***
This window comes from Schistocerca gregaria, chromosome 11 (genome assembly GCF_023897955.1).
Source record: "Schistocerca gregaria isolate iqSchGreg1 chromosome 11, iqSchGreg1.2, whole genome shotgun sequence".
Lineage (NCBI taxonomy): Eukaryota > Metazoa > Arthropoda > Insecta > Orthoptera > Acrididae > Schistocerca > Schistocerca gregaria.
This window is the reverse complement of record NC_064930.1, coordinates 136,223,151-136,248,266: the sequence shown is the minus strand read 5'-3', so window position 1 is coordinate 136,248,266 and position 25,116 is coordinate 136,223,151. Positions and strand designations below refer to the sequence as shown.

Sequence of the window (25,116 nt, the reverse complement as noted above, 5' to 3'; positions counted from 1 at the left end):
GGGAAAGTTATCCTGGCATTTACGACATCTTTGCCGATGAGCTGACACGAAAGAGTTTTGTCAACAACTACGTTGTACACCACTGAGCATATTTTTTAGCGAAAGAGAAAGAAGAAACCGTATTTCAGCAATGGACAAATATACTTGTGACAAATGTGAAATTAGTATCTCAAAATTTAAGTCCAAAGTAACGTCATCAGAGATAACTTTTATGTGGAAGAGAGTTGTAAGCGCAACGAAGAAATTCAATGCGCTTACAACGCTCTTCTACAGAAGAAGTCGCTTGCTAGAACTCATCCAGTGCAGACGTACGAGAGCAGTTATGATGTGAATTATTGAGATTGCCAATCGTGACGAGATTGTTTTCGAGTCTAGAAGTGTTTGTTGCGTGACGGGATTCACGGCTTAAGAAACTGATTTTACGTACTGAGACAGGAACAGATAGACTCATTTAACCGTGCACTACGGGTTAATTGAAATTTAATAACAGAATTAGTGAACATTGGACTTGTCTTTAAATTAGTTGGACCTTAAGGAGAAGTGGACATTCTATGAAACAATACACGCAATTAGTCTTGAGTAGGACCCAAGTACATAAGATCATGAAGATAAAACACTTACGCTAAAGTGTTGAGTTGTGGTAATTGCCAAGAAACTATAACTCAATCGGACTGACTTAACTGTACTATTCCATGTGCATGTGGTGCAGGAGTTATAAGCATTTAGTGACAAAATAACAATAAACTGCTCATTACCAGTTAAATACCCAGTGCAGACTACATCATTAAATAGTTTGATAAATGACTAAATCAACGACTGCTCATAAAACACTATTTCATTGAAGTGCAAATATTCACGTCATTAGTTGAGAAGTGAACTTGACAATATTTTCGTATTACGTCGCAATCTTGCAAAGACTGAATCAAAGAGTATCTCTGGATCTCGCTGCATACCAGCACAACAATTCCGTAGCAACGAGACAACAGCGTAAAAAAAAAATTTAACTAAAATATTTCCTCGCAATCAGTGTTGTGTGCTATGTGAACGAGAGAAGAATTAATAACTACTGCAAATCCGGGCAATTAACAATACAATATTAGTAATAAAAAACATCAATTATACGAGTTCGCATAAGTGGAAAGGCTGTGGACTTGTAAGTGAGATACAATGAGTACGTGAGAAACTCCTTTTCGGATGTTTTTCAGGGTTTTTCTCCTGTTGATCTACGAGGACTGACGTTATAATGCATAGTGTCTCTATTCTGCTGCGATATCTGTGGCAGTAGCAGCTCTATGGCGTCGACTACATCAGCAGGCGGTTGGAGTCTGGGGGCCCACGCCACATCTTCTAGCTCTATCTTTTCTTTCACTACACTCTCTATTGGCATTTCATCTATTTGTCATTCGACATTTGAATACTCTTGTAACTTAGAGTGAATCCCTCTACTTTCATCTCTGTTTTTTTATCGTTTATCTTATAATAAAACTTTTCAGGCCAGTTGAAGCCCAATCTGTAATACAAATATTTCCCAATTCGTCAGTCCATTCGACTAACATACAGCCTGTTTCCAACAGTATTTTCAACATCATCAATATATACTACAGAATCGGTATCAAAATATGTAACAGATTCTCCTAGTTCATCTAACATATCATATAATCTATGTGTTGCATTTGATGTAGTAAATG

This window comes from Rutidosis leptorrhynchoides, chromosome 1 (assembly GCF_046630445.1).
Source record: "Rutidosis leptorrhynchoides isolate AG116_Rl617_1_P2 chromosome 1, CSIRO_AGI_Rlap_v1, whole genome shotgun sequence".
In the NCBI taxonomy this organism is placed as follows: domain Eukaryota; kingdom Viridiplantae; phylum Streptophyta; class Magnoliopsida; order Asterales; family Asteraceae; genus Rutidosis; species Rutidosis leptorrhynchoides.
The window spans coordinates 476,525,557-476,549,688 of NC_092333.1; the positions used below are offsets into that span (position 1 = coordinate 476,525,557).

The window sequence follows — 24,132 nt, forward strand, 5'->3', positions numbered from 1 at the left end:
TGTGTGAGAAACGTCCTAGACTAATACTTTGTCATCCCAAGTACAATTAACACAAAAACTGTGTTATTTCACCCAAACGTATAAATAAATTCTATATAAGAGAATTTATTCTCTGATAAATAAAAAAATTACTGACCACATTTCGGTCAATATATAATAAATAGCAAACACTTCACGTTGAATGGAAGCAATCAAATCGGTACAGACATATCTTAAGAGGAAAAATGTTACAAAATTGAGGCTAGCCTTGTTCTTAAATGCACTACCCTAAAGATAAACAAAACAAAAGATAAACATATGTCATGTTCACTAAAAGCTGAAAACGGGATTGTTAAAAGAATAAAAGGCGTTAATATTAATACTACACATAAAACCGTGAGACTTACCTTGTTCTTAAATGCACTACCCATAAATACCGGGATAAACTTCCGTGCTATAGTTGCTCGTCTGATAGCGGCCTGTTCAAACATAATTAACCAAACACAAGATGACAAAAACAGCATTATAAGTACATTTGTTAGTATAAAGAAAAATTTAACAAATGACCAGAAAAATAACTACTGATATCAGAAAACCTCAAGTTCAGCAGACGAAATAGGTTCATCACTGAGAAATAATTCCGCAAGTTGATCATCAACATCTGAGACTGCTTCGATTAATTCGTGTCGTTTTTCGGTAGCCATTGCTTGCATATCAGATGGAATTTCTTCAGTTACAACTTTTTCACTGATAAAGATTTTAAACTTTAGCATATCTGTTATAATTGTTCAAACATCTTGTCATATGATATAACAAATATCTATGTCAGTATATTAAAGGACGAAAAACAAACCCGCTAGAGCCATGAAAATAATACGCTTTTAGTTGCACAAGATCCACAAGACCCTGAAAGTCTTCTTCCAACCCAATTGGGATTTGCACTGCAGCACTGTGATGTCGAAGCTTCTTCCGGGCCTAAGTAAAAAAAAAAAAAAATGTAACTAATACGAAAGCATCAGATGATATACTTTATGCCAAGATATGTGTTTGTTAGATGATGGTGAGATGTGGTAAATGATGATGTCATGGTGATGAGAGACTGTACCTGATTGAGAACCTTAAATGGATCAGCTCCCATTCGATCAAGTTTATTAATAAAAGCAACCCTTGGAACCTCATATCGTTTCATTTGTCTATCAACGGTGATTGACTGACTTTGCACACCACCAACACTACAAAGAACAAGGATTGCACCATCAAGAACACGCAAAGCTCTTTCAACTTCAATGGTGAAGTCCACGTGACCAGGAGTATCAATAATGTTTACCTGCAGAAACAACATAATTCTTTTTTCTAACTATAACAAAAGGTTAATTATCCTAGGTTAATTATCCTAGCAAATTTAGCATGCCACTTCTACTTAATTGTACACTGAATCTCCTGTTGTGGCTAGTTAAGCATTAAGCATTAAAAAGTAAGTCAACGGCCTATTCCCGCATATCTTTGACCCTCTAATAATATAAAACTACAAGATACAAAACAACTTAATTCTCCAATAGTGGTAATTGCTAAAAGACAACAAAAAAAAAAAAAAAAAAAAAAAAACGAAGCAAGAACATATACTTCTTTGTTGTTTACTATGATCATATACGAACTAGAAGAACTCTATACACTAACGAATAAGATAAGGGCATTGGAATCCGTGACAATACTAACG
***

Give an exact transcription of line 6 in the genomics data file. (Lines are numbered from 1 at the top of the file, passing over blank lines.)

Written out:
GGGAAAGTTATCCTGGCATTTACGACATCTTTGCCGATGAGCTGACACGAAAGAGTTTTGTCAACAACTACGTTGTACACCACTGAGCATATTTTTTAGCGAAAGAGAAAGAAGAAACCGTATTTCAGCAATGGACAAATATACTTGTGACAAATGTGAAATTAGTATCTCAAAATTTAAGTCCAAAGTAACGTCATCAGAGATAACTTTTATGTGGAAGAGAGTTGTAAGCGCAACGAAGAAATTCAATGCGCTTACAACGCTCTTCTACAGAAGAAGTCGCTTGCTAGAACTCATCCAGTGCAGACGTACGAGAGCAGTTATGATGTGAATTATTGAGATTGCCAATCGTGACGAGATTGTTTTCGAGTCTAGAAGTGTTTGTTGCGTGACGGGATTCACGGCTTAAGAAACTGATTTTACGTACTGAGACAGGAACAGATAGACTCATTTAACCGTGCACTACGGGTTAATTGAAATTTAATAACAGAATTAGTGAACATTGGACTTGTCTTTAAATTAGTTGGACCTTAAGGAGAAGTGGACATTCTATGAAACAATACACGCAATTAGTCTTGAGTAGGACCCAAGTACATAAGATCATGAAGATAAAACACTTACGCTAAAGTGTTGAGTTGTGGTAATTGCCAAGAAACTATAACTCAATCGGACTGACTTAACTGTACTATTCCATGTGCATGTGGTGCAGGAGTTATAAGCATTTAGTGACAAAATAACAATAAACTGCTCATTACCAGTTAAATACCCAGTGCAGACTACATCATTAAATAGTTTGATAAATGACTAAATCAACGACTGCTCATAAAACACTATTTCATTGAAGTGCAAATATTCACGTCATTAGTTGAGAAGTGAACTTGACAATATTTTCGTATTACGTCGCAATCTTGCAAAGACTGAATCAAAGAGTATCTCTGGATCTCGCTGCATACCAGCACAACAATTCCGTAGCAACGAGACAACAGCGTAAAAAAAAAATTTAACTAAAATATTTCCTCGCAATCAGTGTTGTGTGCTATGTGAACGAGAGAAGAATTAATAACTACTGCAAATCCGGGCAATTAACAATACAATATTAGTAATAAAAAACATCAATTATACGAGTTCGCATAAGTGGAAAGGCTGTGGACTTGTAAGTGAGATACAATGAGTACGTGAGAAACTCCTTTTCGGATGTTTTTCAGGGTTTTTCTCCTGTTGATCTACGAGGACTGACGTTATAATGCATAGTGTCTCTATTCTGCTGCGATATCTGTGGCAGTAGCAGCTCTATGGCGTCGACTACATCAGCAGGCGGTTGGAGTCTGGGGGCCCACGCCACATCTTCTAGCTCTATCTTTTCTTTCACTACACTCTCTATTGGCATTTCATCTATTTGTCATTCGACATTTGAATACTCTTGTAACTTAGAGTGAATCCCTCTACTTTCATCTCTGTTTTTTTATCGTTTATCTTATAATAAAACTTTTCAGGCCAGTTGAAGCCCAATCTGTAATACAAATATTTCCCAATTCGTCAGTCCATTCGACTAACATACAGCCTGTTTCCAACAGTATTTTCAACATCATCAATATATACTACAGAATCGGTATCAAAATATGTAACAGATTCTCCTAGTTCATCTAACATATCATATAATCTATGTGTTGCATTTGATGTAGTAAATG